Photography by Ron Derhacopian

• b

Foliage courtesy of Wm. F. Puckett

Fold monstera leaves into shapely “pods” with intriguing form. You could apply this same technique with the shiny front of the leaves showing. The veiny backside looks even more exotic. The pods can be made in advance and offer a simple way to extend the volume of a design and add value at low cost.





1. Starting at the bottom of the leaf, place a UGlu Dash onto the first segment on one side. 2. Remove the backing on the UGlu Dash and fold the two bottom segments over in toward each other so that they overlap and the UGlu Dash holds them in place. 3. Continue on up the leaf in the same fashion. 4. When all the pairs are connected, you have a shape like a pod or, perhaps, a leprechaun slipper, that can be inserted into foam horizontally, vertically, or at any angle. b


inspired by...

Parallel lines For a long time, and perhaps still today, the default in floral design has been to arrange stems in a radial fashion, with the lines converging at a real or imagined binding point as in a spiral hand-tied bouquet. The benefits are clear: when stems are arranged in this way, the flower heads are nicely spread out and facing in slightly different directions, so they can be seen from different angles, yet the stems can be conveniently supported within a relatively narrow vase opening. Many flowers also grow in clumps that seem to echo or prefigure this arrangement, which therefore seems perfectly natural.


•j It took a bold step of the imagination, therefore, when floral designers first began to take inspiration from parallel lines. And it wasn’t until the early 1980s, when we had already been using floral foam for nearly three decades, that “parallel design” became the latest innovation, widely seen at design shows. That style relied, of course, on floral foam, placed in long, low containers, as the foundation for the parallel placement of stems. As you might expect, the effect of using parallel lines in floral design is to accentu-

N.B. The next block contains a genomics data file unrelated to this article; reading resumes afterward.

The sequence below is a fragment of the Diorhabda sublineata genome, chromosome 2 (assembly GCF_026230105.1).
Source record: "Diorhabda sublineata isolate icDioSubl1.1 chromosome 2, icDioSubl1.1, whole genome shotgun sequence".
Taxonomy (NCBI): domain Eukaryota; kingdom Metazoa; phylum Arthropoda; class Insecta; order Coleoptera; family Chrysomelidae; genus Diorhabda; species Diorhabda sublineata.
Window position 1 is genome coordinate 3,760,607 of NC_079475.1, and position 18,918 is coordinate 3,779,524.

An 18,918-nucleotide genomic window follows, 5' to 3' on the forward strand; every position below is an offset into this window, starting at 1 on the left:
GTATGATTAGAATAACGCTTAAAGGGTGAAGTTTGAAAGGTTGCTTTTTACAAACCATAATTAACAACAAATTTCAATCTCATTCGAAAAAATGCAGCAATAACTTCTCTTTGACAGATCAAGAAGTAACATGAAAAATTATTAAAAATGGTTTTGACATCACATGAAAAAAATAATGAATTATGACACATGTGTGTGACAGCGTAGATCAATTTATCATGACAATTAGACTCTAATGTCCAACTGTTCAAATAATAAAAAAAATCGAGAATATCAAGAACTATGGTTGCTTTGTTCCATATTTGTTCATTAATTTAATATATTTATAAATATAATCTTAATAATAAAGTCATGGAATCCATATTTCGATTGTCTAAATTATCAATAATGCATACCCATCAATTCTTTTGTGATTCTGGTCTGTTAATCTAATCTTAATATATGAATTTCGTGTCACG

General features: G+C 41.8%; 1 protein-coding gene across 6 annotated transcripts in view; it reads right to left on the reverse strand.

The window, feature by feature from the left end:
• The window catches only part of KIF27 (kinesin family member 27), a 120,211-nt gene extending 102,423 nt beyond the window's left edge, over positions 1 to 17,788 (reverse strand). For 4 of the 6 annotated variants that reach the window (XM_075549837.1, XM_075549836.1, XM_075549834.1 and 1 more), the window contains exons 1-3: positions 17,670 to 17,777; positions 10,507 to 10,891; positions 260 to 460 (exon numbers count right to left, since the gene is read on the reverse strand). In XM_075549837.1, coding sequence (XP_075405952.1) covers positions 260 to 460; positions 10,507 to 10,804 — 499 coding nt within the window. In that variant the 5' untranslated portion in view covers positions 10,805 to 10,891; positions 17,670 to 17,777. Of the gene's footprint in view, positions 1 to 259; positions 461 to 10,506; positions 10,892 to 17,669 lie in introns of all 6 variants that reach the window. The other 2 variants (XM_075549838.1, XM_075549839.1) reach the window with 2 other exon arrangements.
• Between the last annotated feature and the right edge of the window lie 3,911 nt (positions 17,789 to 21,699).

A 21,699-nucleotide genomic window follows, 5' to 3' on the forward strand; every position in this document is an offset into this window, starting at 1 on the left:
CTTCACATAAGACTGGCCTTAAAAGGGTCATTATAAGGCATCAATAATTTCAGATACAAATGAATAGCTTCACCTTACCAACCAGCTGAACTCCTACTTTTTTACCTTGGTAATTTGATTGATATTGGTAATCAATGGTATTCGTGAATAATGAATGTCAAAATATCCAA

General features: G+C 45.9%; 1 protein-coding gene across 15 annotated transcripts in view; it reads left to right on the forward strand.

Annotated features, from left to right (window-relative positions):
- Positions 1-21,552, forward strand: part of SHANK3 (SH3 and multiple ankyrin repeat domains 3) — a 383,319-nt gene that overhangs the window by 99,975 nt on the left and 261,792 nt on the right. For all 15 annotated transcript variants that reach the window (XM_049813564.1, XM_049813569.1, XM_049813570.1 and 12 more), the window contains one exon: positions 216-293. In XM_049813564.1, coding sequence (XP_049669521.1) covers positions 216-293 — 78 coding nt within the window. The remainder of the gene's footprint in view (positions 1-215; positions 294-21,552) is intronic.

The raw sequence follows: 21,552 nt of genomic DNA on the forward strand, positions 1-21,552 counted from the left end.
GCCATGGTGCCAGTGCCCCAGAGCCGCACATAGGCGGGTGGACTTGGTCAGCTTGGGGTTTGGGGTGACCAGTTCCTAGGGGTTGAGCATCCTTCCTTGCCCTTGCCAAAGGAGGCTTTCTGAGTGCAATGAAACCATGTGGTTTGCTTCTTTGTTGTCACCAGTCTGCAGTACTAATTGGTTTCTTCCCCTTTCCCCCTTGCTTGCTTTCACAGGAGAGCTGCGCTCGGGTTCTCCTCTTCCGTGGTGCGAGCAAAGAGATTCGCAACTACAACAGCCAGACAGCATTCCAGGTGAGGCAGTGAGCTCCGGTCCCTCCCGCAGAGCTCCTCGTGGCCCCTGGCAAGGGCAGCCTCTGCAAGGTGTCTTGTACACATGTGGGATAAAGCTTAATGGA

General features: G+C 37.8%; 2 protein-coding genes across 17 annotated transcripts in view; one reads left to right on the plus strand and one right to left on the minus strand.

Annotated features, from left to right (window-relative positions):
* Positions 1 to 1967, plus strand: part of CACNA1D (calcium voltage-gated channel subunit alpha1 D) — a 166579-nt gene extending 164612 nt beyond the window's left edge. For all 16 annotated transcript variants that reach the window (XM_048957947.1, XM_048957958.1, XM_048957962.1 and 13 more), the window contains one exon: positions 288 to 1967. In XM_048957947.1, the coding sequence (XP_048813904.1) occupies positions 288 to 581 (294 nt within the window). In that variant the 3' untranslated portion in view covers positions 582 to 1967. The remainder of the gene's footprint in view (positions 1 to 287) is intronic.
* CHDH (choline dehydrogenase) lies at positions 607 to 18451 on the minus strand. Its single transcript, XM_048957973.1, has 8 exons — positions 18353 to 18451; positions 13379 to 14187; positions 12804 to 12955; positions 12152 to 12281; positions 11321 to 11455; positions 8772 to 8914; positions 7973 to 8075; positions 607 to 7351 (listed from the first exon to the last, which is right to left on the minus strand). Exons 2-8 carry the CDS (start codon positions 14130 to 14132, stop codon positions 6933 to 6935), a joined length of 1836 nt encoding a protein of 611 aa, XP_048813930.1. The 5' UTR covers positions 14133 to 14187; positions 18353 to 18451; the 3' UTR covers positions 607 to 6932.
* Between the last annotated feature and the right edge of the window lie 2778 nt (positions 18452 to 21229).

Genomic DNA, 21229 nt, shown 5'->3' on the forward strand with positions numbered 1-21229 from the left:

Floral design by Tom Bowling AIFD, PFCI

in floral design.

ate line itself as an element of design. Some designers are inspired by the idea of parallel lines as a geometrical abstraction: lines that stretch to infinity, neither converging nor diverging. “Parallel design” spawned “parallel systems design,” a style that emphasized the space between the lines. Some would argue that perfectly parallel lines are not found in nature. Others have looked to the example of a bamboo forest, a field of wheat, or a long row of slender palm fronds to imagine how parallel lines can play out

There’s no doubt that parallel lines create drama—even more so when the lines are on the diagonal, as seen here in Tom’s design that relies on a pair of stands and cones that seem to be defying gravity in their boldly leaning stance. Strong line materials—liatris, bells of Ireland, and uluhe fern curls—extend and reinforce the strong diagonal lines, while other materials soften the look without distracting from the power of parallelism. b

• s


Photography by Ron Derhacopian

For product information, see Where to Buy, page 64.

fresh focus

Showy, earthy, comment-worthy, ornamental kale is trending—and now available yearround.


By Bruce Wright


s it a flower or a vegetable? The ruffled, colorful rosettes of ornamental kale are every bit as beautiful as the cabbage roses that may have adorned your grandmother’s chintz. But they also bring that touch of unexpected texture into design that makes people sit up and take notice. Your first thought about when and how to use ornamental kale—also marketed by the genus name, Brassica—might be for fall harvest designs or for the springtime. Lavender and purple kale are much in demand for both seasons—especially now that purple has become such a strong ele-

BEAUTY MARKS A distinctive feature of ornamental kale is the variety of shadings and markings—stippling, striping, and venation—that lend fascinating texture to the leaves. Colors range from white, sometimes with a pinkish or pale green cast, through lavender to deep purple. Kale is typically sold in bunches of five stems; these pictures from Sun Valley Floral Farms show bunches and single heads. More can be seen on the website, ment in the harvest-season palette. Perhaps surprisingly, however, “our biggest planting of kale during the year overall is white for Christmas,” says Bill

Prescott of Sun Valley Floral Farms. “We do grow white year-round, but we really ramp it up for the holidays. Other colors get more excitement at other times of the year.” COOL COLORS Whatever color it is at harvest, including white, kale starts out green and gains in any other color as it matures. “People think of it as a winter crop,” says Bill, “because it needs a cold temperature to really color up. But at our farms in Humboldt County, the ocean breezes keep the temps quite low even in summer. Our average high temperature in July is a chilly 63 degrees Fahrenheit! So we’re able to grow truly beautiful, colorful kale year-round—which is good, because the demand is there.” Sun Valley started growing kale, or brassica, in 2008. Right from the start, production was planned to alternate seasonally between the northern, Humboldt County farms in summer and the southernCalifornia, Oxnard farms in winter, when the weather in Humboldt County would be too chilly and foggy. In both locations, kale is grown in hoop houses—that is, outdoors, but under cover, which not only protects